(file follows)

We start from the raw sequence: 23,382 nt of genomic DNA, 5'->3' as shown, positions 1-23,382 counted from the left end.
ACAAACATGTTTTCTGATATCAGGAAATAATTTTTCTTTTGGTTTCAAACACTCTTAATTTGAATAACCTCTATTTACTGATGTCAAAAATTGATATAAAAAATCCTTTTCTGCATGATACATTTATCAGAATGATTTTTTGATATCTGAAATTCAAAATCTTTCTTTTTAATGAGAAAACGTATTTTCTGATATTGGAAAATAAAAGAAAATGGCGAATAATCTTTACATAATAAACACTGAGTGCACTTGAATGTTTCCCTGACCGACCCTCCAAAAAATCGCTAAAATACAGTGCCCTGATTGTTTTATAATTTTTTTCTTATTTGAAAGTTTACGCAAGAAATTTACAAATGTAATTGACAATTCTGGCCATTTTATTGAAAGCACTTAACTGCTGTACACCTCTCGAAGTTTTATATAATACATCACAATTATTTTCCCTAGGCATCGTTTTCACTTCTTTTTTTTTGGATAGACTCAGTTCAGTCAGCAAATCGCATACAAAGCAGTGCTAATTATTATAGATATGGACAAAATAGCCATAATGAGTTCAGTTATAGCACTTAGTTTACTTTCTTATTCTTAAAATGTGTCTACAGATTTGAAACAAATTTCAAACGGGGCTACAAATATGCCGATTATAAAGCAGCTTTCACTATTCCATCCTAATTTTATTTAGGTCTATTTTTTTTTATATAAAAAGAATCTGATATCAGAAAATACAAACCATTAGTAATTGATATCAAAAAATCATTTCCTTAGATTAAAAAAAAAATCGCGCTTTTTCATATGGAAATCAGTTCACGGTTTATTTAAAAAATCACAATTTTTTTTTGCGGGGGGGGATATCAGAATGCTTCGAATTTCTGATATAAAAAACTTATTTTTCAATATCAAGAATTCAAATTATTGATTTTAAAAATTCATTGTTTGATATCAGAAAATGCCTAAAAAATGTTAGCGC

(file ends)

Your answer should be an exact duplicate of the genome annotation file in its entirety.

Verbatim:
We start from the raw sequence: 23,382 nt of genomic DNA, 5'->3' as shown, positions 1-23,382 counted from the left end.
ACAAACATGTTTTCTGATATCAGGAAATAATTTTTCTTTTGGTTTCAAACACTCTTAATTTGAATAACCTCTATTTACTGATGTCAAAAATTGATATAAAAAATCCTTTTCTGCATGATACATTTATCAGAATGATTTTTTGATATCTGAAATTCAAAATCTTTCTTTTTAATGAGAAAACGTATTTTCTGATATTGGAAAATAAAAGAAAATGGCGAATAATCTTTACATAATAAACACTGAGTGCACTTGAATGTTTCCCTGACCGACCCTCCAAAAAATCGCTAAAATACAGTGCCCTGATTGTTTTATAATTTTTTTCTTATTTGAAAGTTTACGCAAGAAATTTACAAATGTAATTGACAATTCTGGCCATTTTATTGAAAGCACTTAACTGCTGTACACCTCTCGAAGTTTTATATAATACATCACAATTATTTTCCCTAGGCATCGTTTTCACTTCTTTTTTTTTGGATAGACTCAGTTCAGTCAGCAAATCGCATACAAAGCAGTGCTAATTATTATAGATATGGACAAAATAGCCATAATGAGTTCAGTTATAGCACTTAGTTTACTTTCTTATTCTTAAAATGTGTCTACAGATTTGAAACAAATTTCAAACGGGGCTACAAATATGCCGATTATAAAGCAGCTTTCACTATTCCATCCTAATTTTATTTAGGTCTATTTTTTTTTATATAAAAAGAATCTGATATCAGAAAATACAAACCATTAGTAATTGATATCAAAAAATCATTTCCTTAGATTAAAAAAAAAATCGCGCTTTTTCATATGGAAATCAGTTCACGGTTTATTTAAAAAATCACAATTTTTTTTTGCGGGGGGGGATATCAGAATGCTTCGAATTTCTGATATAAAAAACTTATTTTTCAATATCAAGAATTCAAATTATTGATTTTAAAAATTCATTGTTTGATATCAGAAAATGCCTAAAAAATGTTAGCGC